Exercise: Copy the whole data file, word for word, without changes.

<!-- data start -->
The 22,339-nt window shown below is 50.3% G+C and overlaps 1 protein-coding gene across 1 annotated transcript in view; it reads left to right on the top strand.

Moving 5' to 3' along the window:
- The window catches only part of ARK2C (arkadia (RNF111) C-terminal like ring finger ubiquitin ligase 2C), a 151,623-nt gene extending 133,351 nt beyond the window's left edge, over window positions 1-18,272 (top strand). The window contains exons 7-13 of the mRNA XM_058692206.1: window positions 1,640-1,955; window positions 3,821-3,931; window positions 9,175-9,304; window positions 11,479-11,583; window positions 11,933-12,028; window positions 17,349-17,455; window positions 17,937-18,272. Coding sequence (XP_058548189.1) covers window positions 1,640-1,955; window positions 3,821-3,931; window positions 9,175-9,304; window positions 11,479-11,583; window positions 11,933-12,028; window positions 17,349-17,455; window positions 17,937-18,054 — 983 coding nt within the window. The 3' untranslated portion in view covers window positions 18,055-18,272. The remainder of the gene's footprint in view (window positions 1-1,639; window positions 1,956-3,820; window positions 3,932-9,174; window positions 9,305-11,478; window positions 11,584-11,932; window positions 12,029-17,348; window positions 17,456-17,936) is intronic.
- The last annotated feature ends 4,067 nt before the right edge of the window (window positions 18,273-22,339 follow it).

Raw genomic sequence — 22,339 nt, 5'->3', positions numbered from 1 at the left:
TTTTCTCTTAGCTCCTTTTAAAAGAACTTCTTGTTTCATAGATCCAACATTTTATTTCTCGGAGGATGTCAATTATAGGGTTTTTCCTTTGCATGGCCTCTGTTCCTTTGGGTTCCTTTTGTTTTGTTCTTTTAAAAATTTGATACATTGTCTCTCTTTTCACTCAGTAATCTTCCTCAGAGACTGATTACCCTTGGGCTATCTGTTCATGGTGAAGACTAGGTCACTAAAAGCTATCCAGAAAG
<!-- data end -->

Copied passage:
The 22,339-nt window shown below is 50.3% G+C and overlaps 1 protein-coding gene across 1 annotated transcript in view; it reads left to right on the top strand.

Moving 5' to 3' along the window:
- The window catches only part of ARK2C (arkadia (RNF111) C-terminal like ring finger ubiquitin ligase 2C), a 151,623-nt gene extending 133,351 nt beyond the window's left edge, over window positions 1-18,272 (top strand). The window contains exons 7-13 of the mRNA XM_058692206.1: window positions 1,640-1,955; window positions 3,821-3,931; window positions 9,175-9,304; window positions 11,479-11,583; window positions 11,933-12,028; window positions 17,349-17,455; window positions 17,937-18,272. Coding sequence (XP_058548189.1) covers window positions 1,640-1,955; window positions 3,821-3,931; window positions 9,175-9,304; window positions 11,479-11,583; window positions 11,933-12,028; window positions 17,349-17,455; window positions 17,937-18,054 — 983 coding nt within the window. The 3' untranslated portion in view covers window positions 18,055-18,272. The remainder of the gene's footprint in view (window positions 1-1,639; window positions 1,956-3,820; window positions 3,932-9,174; window positions 9,305-11,478; window positions 11,584-11,932; window positions 12,029-17,348; window positions 17,456-17,936) is intronic.
- The last annotated feature ends 4,067 nt before the right edge of the window (window positions 18,273-22,339 follow it).

Raw genomic sequence — 22,339 nt, 5'->3', positions numbered from 1 at the left:
TTTTCTCTTAGCTCCTTTTAAAAGAACTTCTTGTTTCATAGATCCAACATTTTATTTCTCGGAGGATGTCAATTATAGGGTTTTTCCTTTGCATGGCCTCTGTTCCTTTGGGTTCCTTTTGTTTTGTTCTTTTAAAAATTTGATACATTGTCTCTCTTTTCACTCAGTAATCTTCCTCAGAGACTGATTACCCTTGGGCTATCTGTTCATGGTGAAGACTAGGTCACTAAAAGCTATCCAGAAAG